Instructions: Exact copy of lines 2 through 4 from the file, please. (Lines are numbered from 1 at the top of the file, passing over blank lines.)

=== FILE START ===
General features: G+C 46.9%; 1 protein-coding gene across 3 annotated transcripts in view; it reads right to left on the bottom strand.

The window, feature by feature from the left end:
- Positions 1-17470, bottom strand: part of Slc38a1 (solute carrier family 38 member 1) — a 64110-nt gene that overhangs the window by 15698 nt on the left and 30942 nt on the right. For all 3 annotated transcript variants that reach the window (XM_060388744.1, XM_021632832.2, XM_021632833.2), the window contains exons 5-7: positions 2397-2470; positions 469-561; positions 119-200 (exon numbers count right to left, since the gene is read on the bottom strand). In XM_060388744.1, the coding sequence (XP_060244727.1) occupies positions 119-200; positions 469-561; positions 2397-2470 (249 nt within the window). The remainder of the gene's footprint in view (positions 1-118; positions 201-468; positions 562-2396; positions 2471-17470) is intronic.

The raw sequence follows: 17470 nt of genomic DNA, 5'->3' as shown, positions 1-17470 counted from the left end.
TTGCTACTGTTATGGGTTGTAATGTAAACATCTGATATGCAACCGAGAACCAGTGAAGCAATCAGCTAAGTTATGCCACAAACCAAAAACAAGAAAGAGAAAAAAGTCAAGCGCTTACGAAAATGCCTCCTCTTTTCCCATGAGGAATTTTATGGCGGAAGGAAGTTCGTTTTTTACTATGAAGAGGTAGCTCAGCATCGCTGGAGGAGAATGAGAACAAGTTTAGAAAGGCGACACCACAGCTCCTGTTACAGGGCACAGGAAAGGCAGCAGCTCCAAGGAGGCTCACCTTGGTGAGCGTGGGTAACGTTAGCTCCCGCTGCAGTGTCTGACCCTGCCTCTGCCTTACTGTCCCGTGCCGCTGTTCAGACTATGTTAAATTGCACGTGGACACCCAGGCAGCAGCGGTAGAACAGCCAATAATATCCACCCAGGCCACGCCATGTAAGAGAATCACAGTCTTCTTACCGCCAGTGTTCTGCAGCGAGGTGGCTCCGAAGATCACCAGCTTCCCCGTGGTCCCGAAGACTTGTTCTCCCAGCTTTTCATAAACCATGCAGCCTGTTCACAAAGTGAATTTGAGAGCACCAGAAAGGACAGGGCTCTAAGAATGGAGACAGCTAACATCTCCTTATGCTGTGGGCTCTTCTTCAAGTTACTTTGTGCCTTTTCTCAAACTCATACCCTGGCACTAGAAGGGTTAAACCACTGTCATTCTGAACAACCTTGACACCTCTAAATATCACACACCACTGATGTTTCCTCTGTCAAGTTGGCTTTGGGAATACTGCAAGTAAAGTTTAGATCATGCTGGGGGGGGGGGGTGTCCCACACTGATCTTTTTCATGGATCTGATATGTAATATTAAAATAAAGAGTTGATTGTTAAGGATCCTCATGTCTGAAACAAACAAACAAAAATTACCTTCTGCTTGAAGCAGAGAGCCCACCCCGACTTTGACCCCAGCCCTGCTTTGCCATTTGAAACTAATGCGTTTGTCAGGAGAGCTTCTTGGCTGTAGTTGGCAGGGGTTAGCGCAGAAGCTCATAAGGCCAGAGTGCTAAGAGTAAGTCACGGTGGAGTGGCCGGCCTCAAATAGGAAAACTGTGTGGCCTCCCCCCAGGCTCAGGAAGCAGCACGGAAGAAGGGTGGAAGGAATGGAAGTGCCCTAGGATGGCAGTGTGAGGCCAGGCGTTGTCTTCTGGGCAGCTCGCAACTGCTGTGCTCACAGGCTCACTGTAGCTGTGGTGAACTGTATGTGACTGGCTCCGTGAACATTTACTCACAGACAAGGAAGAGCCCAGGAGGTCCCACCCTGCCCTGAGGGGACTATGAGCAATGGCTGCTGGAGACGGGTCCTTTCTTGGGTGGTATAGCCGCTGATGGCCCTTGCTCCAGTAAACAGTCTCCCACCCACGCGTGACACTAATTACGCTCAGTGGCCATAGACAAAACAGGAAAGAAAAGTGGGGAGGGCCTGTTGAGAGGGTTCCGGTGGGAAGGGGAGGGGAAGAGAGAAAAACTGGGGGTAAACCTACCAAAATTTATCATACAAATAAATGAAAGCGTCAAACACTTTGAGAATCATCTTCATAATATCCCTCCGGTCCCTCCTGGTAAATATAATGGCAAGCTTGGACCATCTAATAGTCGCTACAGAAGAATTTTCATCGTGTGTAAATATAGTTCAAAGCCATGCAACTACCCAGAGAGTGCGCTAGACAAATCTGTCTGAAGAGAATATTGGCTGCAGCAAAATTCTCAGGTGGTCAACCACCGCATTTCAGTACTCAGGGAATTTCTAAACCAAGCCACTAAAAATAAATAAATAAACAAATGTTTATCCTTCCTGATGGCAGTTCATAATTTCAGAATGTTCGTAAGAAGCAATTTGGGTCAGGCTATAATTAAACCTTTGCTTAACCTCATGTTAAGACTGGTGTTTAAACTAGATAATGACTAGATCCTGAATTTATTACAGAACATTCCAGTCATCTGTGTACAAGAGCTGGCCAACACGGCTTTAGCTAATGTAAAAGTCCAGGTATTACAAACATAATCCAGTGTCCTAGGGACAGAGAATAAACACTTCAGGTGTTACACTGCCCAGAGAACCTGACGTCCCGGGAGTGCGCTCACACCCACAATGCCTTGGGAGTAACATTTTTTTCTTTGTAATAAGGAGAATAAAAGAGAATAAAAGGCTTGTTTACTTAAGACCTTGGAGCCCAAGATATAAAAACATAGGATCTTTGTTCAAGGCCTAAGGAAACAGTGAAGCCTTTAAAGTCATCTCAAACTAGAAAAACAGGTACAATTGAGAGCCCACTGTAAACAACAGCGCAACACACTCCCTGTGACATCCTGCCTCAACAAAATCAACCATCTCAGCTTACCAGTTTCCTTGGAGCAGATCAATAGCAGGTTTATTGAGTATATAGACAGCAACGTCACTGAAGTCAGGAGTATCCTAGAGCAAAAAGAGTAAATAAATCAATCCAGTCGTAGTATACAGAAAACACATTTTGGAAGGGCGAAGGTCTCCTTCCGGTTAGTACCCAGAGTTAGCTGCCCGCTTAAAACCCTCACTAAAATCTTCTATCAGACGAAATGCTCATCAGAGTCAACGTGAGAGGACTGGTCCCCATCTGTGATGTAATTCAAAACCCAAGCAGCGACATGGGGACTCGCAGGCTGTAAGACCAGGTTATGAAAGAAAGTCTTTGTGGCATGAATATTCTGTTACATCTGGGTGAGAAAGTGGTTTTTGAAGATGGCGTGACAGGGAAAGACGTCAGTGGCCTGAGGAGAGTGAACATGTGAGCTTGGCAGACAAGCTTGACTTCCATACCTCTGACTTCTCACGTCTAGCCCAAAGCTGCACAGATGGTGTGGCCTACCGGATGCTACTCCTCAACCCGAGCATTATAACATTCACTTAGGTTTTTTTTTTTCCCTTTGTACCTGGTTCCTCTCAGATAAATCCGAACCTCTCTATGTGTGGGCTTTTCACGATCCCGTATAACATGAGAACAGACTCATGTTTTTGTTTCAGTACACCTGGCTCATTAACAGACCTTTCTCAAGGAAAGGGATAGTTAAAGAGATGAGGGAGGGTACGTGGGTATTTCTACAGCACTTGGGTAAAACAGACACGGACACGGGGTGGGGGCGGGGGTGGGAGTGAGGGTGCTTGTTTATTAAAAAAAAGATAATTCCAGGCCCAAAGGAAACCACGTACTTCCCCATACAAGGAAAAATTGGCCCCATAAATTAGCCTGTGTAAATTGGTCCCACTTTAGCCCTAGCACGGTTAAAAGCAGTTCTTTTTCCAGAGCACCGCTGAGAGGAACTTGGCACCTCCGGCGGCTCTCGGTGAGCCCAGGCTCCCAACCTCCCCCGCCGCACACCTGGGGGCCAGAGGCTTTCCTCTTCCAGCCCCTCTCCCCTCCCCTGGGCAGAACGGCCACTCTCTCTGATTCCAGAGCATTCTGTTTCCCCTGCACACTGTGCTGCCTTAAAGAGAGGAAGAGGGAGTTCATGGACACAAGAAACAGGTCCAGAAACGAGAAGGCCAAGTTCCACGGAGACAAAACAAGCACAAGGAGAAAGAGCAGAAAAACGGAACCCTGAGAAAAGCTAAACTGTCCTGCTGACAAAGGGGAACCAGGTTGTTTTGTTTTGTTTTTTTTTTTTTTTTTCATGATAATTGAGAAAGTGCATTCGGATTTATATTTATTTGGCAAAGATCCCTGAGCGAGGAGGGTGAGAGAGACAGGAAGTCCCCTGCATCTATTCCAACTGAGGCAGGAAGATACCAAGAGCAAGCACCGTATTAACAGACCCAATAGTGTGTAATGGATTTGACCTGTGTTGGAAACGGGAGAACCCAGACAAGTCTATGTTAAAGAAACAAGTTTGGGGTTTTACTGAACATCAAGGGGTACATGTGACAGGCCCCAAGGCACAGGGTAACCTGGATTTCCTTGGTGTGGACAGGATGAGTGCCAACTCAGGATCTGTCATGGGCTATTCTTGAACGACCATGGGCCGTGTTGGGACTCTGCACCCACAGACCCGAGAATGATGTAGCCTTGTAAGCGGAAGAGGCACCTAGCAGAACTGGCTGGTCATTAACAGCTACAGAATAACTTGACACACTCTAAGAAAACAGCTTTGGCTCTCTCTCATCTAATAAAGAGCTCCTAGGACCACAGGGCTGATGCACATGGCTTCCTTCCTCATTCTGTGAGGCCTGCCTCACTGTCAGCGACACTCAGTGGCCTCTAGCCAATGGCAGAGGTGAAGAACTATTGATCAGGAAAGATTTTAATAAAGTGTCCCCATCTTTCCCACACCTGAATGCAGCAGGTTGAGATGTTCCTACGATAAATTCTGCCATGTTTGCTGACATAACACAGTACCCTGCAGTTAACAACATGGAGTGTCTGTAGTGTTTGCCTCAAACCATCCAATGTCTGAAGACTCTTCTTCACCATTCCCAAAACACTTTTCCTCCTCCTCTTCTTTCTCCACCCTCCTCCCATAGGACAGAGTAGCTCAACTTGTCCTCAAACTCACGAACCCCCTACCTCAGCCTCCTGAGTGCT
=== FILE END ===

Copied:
The window, feature by feature from the left end:
- Positions 1-17470, bottom strand: part of Slc38a1 (solute carrier family 38 member 1) — a 64110-nt gene that overhangs the window by 15698 nt on the left and 30942 nt on the right. For all 3 annotated transcript variants that reach the window (XM_060388744.1, XM_021632832.2, XM_021632833.2), the window contains exons 5-7: positions 2397-2470; positions 469-561; positions 119-200 (exon numbers count right to left, since the gene is read on the bottom strand). In XM_060388744.1, the coding sequence (XP_060244727.1) occupies positions 119-200; positions 469-561; positions 2397-2470 (249 nt within the window). The remainder of the gene's footprint in view (positions 1-118; positions 201-468; positions 562-2396; positions 2471-17470) is intronic.

The raw sequence follows: 17470 nt of genomic DNA, 5'->3' as shown, positions 1-17470 counted from the left end.